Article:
NASHVILLE, Tenn. — Like any dad whose child is undergoing a major health issue, Patrick Doughtie was convinced his son Tyler would recover from medulloblastoma, an aggressive brain tumor.
Though he had doubts about God and questioned his faith at times during Tyler’s fight with cancer, Doughtie envisioned being able to give a marvelous testimony on how his son overcame cancer.
“I thought there would be a happy ending and Tyler would be cured,” said Doughtie, a member of Grace Baptist Church in Nashville, Tenn.
Tyler, however, died in 2005 at the age of 9.
Doughtie acknowledged that he went through a period of depression and anger following his son’s death. During those days of dark depression, Doughtie realized his son still left a testimony through his life and his love for God.
Doughtie began to think about ways he could tell Tyler’s story and also ways to bring attention to childhood cancer. He took a screenwriting class and began writing a script for a fictional movie based on Tyler’s cancer. In fact, Doughtie intentionally wrote himself out of the movie in order to be more creative. In the movie, Tyler’s dad died prior to him developing cancer.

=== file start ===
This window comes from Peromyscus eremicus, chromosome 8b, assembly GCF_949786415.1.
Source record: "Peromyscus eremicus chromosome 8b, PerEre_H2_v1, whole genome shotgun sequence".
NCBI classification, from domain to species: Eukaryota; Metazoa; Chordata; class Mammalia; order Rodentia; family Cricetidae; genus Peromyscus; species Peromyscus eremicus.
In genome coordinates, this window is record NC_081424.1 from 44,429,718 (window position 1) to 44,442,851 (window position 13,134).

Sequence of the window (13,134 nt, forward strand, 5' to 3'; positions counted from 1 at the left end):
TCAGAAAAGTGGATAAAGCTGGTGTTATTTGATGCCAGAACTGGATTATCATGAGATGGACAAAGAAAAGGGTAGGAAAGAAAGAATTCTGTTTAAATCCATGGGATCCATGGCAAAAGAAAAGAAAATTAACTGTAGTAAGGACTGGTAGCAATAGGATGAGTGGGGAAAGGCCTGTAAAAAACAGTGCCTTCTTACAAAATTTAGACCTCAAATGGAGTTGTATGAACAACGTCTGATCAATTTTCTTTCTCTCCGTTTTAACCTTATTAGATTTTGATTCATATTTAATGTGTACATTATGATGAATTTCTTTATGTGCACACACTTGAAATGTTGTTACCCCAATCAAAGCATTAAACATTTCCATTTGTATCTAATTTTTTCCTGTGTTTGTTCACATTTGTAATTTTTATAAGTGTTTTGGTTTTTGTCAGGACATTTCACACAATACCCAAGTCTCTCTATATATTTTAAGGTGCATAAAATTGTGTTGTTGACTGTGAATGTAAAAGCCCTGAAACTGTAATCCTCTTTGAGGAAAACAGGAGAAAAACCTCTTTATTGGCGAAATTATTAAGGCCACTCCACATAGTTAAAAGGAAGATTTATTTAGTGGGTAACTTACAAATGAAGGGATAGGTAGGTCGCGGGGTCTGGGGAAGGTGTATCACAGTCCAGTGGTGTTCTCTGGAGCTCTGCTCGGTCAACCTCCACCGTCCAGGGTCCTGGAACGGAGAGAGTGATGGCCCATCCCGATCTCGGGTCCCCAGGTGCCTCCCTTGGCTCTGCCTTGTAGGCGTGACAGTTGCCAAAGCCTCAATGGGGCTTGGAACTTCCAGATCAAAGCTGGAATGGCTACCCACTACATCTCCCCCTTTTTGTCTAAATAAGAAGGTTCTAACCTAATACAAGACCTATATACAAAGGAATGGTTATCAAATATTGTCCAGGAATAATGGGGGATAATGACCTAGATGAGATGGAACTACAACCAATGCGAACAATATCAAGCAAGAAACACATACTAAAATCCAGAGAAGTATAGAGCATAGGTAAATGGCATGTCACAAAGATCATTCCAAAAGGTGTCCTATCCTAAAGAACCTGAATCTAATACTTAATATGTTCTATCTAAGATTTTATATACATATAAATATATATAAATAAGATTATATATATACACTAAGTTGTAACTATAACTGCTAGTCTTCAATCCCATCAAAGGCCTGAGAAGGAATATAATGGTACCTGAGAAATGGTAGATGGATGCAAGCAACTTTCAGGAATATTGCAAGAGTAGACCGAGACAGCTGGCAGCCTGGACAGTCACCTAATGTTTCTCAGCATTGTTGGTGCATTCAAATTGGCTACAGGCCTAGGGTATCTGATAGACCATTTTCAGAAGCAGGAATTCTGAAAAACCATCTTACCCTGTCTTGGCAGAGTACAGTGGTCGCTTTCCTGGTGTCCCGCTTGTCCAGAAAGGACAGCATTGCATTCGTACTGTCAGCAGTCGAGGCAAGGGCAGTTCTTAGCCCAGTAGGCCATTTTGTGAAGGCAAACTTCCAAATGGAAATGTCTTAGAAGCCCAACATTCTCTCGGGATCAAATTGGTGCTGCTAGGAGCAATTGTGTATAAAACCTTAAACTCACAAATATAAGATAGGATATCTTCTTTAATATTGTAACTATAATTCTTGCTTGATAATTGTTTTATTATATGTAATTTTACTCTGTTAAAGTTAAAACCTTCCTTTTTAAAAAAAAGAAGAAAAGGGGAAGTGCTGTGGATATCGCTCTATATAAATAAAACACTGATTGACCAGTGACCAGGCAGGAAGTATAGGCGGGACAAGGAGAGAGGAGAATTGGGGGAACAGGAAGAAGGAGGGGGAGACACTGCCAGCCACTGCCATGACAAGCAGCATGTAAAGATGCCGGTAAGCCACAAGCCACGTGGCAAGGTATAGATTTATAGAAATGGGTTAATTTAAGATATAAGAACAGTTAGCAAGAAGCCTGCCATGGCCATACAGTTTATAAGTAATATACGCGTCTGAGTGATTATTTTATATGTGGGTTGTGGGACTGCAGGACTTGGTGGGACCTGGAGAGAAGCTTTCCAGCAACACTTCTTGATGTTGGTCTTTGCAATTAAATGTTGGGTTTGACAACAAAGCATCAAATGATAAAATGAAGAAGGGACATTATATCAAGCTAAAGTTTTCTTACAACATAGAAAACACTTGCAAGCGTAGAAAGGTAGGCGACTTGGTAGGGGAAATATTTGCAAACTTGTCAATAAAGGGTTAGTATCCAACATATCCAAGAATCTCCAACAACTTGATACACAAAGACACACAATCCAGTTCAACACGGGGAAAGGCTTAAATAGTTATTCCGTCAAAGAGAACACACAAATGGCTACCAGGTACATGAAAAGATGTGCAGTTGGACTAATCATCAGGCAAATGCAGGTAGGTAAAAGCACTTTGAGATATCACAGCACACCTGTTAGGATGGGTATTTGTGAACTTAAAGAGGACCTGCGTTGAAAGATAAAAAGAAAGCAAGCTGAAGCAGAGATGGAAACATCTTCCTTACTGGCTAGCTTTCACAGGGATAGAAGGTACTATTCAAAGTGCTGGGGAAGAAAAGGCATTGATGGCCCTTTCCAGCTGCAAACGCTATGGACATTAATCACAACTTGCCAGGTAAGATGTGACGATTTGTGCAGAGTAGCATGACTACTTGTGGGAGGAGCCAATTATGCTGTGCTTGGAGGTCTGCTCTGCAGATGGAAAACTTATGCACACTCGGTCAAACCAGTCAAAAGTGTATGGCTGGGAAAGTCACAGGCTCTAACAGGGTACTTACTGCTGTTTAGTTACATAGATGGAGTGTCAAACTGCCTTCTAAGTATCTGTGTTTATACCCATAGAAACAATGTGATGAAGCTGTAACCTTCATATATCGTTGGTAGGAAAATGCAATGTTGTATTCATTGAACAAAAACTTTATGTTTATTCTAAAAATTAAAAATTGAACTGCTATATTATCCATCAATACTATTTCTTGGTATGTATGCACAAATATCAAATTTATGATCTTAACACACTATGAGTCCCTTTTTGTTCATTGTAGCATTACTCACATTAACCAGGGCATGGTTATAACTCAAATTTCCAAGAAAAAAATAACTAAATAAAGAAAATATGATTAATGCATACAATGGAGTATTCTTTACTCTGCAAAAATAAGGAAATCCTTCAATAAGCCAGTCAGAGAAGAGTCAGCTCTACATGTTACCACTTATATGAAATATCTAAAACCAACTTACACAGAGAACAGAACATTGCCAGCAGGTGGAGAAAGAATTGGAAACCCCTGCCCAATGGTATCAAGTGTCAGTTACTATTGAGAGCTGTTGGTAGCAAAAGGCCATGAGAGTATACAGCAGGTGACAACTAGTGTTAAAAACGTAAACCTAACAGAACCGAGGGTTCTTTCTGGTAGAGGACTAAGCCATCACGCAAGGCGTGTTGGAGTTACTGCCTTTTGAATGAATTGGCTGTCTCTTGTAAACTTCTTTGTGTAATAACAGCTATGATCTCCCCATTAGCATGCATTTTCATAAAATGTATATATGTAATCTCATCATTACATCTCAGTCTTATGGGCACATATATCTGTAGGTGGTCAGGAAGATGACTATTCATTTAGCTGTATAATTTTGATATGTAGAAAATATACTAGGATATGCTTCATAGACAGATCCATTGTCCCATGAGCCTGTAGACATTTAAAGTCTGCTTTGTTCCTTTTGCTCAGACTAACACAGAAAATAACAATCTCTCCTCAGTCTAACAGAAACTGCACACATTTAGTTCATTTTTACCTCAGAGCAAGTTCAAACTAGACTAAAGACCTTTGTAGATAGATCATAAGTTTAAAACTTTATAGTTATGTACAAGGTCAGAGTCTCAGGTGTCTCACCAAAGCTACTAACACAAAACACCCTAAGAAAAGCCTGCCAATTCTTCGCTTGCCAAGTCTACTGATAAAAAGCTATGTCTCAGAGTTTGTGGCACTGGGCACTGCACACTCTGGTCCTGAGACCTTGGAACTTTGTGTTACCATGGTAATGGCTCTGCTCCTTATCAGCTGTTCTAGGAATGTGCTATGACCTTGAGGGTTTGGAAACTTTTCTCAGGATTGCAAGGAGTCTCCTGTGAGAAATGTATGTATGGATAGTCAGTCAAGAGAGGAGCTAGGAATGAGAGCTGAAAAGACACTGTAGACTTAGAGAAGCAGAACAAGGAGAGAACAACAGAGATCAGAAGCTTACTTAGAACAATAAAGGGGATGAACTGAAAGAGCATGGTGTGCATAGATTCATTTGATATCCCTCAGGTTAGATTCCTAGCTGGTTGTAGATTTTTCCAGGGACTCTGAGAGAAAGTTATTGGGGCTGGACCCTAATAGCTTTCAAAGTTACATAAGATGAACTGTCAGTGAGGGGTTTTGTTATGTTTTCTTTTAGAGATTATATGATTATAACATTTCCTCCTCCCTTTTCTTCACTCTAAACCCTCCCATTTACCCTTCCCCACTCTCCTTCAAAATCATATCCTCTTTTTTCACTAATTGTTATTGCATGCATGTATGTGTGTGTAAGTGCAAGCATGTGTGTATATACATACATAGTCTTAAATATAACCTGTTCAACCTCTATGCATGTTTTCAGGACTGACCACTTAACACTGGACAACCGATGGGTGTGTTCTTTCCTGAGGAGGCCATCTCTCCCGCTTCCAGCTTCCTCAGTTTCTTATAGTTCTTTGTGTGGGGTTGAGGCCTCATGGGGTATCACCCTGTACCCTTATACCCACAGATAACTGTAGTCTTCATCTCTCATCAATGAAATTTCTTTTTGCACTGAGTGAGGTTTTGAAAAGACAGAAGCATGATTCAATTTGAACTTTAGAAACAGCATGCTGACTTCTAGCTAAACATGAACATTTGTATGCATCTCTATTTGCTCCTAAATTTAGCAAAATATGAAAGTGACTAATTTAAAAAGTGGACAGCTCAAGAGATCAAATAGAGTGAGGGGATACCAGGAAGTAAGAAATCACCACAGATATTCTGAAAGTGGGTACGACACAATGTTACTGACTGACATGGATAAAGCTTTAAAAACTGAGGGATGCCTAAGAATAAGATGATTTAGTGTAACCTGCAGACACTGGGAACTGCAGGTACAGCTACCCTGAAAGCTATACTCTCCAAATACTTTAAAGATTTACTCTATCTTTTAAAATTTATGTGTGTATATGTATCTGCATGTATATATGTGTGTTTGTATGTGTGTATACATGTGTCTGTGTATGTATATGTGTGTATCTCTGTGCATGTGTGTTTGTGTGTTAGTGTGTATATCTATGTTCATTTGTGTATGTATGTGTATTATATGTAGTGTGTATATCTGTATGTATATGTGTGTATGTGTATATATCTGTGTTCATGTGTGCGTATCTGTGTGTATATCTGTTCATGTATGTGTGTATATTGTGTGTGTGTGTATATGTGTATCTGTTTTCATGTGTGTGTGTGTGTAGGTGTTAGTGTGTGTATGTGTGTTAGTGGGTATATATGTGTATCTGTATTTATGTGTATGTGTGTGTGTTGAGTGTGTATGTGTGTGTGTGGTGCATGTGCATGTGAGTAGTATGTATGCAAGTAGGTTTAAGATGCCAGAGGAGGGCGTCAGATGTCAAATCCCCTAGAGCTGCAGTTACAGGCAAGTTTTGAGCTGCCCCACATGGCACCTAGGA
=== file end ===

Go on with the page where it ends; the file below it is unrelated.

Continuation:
Doughtie’s finished product was entitled “Letters to God.” After the script was written, Doughtie actually found a notebook where Tyler had indeed written two letters to God, which were basically prayers and questions that he posed to God during his fight with cancer.
The hardest part was then finding a production company to film and produce the movie, especially a company that would keep the faith elements in the picture.
Doughtie finally settled on Possibility Pictures. One of the company’s owners is David Nixon, a co-producer of the 2008 hit movie “Fireproof.”
Letters to God shows the love Tyler had for God and his faith, Doughtie. Doughtie’s pastor, André Dugger, said the film also demonstrates the importance of a loving church family in times of crisis.
Dugger recalled that he first met the Doughtie family shortly after Tyler was first diagnosed with cancer. Doughtie’s mother-in-law was a member of Grace Baptist and worked for two other Grace members who asked Dugger to pray for Tyler just prior to going to St. Jude Children’s Hospital in Memphis.